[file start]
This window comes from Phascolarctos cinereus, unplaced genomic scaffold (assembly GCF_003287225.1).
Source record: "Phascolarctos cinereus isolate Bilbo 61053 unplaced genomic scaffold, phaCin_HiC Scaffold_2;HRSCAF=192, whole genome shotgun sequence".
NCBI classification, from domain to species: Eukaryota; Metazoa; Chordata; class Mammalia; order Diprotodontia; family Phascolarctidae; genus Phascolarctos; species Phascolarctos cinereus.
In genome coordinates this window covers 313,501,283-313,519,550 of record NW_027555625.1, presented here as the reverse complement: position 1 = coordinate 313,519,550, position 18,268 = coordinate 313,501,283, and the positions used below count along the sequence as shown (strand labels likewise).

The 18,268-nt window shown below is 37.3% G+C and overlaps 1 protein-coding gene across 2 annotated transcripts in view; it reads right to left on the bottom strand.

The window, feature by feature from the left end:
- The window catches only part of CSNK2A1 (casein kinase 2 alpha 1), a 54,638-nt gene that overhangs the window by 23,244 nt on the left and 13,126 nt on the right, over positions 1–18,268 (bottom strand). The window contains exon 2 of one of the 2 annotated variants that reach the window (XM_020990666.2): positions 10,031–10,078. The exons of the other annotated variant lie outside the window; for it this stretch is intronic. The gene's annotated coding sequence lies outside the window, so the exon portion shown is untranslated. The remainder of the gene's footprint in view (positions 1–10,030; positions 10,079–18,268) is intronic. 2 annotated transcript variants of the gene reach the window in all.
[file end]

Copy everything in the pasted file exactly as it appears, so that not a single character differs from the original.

This window comes from Phascolarctos cinereus, unplaced genomic scaffold (assembly GCF_003287225.1).
Source record: "Phascolarctos cinereus isolate Bilbo 61053 unplaced genomic scaffold, phaCin_HiC Scaffold_2;HRSCAF=192, whole genome shotgun sequence".
NCBI classification, from domain to species: Eukaryota; Metazoa; Chordata; class Mammalia; order Diprotodontia; family Phascolarctidae; genus Phascolarctos; species Phascolarctos cinereus.
In genome coordinates this window covers 313,501,283-313,519,550 of record NW_027555625.1, presented here as the reverse complement: position 1 = coordinate 313,519,550, position 18,268 = coordinate 313,501,283, and the positions used below count along the sequence as shown (strand labels likewise).

The 18,268-nt window shown below is 37.3% G+C and overlaps 1 protein-coding gene across 2 annotated transcripts in view; it reads right to left on the bottom strand.

The window, feature by feature from the left end:
- The window catches only part of CSNK2A1 (casein kinase 2 alpha 1), a 54,638-nt gene that overhangs the window by 23,244 nt on the left and 13,126 nt on the right, over positions 1–18,268 (bottom strand). The window contains exon 2 of one of the 2 annotated variants that reach the window (XM_020990666.2): positions 10,031–10,078. The exons of the other annotated variant lie outside the window; for it this stretch is intronic. The gene's annotated coding sequence lies outside the window, so the exon portion shown is untranslated. The remainder of the gene's footprint in view (positions 1–10,030; positions 10,079–18,268) is intronic. 2 annotated transcript variants of the gene reach the window in all.